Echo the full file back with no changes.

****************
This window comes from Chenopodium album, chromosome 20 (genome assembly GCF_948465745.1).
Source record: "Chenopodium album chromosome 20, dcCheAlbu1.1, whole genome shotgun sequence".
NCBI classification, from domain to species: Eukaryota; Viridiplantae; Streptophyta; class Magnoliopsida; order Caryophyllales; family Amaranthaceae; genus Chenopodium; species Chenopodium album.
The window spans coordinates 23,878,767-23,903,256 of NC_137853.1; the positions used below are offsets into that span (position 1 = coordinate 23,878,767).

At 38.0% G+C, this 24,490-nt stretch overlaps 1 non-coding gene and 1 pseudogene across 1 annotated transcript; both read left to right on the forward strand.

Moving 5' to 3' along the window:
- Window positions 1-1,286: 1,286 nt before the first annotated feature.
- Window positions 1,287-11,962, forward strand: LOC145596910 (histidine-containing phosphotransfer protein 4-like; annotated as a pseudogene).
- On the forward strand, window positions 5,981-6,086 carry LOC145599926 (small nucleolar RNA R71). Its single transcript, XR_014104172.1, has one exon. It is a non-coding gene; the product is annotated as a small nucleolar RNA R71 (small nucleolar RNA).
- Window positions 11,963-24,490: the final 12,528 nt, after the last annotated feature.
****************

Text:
This window comes from Chenopodium album, chromosome 20 (genome assembly GCF_948465745.1).
Source record: "Chenopodium album chromosome 20, dcCheAlbu1.1, whole genome shotgun sequence".
NCBI classification, from domain to species: Eukaryota; Viridiplantae; Streptophyta; class Magnoliopsida; order Caryophyllales; family Amaranthaceae; genus Chenopodium; species Chenopodium album.
The window spans coordinates 23,878,767-23,903,256 of NC_137853.1; the positions used below are offsets into that span (position 1 = coordinate 23,878,767).

At 38.0% G+C, this 24,490-nt stretch overlaps 1 non-coding gene and 1 pseudogene across 1 annotated transcript; both read left to right on the forward strand.

Moving 5' to 3' along the window:
- Window positions 1-1,286: 1,286 nt before the first annotated feature.
- Window positions 1,287-11,962, forward strand: LOC145596910 (histidine-containing phosphotransfer protein 4-like; annotated as a pseudogene).
- On the forward strand, window positions 5,981-6,086 carry LOC145599926 (small nucleolar RNA R71). Its single transcript, XR_014104172.1, has one exon. It is a non-coding gene; the product is annotated as a small nucleolar RNA R71 (small nucleolar RNA).
- Window positions 11,963-24,490: the final 12,528 nt, after the last annotated feature.